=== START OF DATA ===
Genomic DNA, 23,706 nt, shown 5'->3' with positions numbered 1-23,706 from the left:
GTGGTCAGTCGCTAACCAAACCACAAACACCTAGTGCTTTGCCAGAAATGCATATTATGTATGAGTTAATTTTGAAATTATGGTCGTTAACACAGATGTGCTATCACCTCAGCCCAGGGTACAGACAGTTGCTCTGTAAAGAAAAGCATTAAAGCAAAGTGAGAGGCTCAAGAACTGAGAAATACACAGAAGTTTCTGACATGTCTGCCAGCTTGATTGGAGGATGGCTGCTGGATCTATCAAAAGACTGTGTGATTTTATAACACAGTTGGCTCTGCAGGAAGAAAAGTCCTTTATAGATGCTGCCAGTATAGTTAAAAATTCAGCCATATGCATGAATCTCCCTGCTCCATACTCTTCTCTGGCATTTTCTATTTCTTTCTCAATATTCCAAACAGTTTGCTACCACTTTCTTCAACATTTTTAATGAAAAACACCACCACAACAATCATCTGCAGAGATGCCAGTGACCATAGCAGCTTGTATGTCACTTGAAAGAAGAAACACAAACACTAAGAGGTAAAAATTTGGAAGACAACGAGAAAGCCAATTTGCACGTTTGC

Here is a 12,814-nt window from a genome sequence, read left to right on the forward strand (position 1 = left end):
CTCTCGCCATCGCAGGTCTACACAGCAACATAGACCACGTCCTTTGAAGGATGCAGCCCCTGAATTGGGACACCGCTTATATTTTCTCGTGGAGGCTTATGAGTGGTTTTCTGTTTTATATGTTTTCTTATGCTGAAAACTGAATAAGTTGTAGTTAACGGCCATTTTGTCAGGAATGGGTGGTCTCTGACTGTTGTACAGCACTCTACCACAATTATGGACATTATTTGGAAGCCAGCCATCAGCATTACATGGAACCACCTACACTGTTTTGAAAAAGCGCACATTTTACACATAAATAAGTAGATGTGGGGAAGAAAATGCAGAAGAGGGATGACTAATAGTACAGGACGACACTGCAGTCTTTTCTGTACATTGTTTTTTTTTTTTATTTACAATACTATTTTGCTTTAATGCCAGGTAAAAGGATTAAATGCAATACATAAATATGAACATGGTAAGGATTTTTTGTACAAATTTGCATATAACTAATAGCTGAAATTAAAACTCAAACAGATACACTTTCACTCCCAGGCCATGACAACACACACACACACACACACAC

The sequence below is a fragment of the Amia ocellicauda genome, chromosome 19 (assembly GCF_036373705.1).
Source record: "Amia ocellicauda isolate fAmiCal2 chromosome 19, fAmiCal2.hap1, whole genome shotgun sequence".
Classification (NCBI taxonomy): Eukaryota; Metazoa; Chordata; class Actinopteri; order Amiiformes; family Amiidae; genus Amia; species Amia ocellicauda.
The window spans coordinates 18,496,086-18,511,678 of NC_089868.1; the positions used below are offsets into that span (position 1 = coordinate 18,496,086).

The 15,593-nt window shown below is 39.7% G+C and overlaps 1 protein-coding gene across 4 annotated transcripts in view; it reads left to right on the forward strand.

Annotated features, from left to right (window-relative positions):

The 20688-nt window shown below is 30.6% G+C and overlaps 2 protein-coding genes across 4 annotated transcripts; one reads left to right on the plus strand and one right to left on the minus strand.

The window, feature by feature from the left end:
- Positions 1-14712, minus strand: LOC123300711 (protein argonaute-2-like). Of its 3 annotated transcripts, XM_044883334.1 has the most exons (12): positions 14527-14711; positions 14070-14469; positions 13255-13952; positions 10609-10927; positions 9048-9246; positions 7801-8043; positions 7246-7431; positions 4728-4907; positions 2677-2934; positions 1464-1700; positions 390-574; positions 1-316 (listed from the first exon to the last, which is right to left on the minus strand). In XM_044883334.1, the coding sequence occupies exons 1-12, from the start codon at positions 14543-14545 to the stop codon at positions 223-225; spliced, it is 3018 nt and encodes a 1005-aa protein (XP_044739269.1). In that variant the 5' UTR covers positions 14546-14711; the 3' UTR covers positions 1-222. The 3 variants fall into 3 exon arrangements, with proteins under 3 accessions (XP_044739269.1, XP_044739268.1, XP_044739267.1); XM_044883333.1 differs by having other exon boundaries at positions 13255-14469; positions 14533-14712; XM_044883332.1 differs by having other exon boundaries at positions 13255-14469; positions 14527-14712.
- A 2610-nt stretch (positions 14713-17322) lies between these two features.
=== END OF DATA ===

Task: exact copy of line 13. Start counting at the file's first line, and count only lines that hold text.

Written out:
- Positions 1-14712, minus strand: LOC123300711 (protein argonaute-2-like). Of its 3 annotated transcripts, XM_044883334.1 has the most exons (12): positions 14527-14711; positions 14070-14469; positions 13255-13952; positions 10609-10927; positions 9048-9246; positions 7801-8043; positions 7246-7431; positions 4728-4907; positions 2677-2934; positions 1464-1700; positions 390-574; positions 1-316 (listed from the first exon to the last, which is right to left on the minus strand). In XM_044883334.1, the coding sequence occupies exons 1-12, from the start codon at positions 14543-14545 to the stop codon at positions 223-225; spliced, it is 3018 nt and encodes a 1005-aa protein (XP_044739269.1). In that variant the 5' UTR covers positions 14546-14711; the 3' UTR covers positions 1-222. The 3 variants fall into 3 exon arrangements, with proteins under 3 accessions (XP_044739269.1, XP_044739268.1, XP_044739267.1); XM_044883333.1 differs by having other exon boundaries at positions 13255-14469; positions 14533-14712; XM_044883332.1 differs by having other exon boundaries at positions 13255-14469; positions 14527-14712.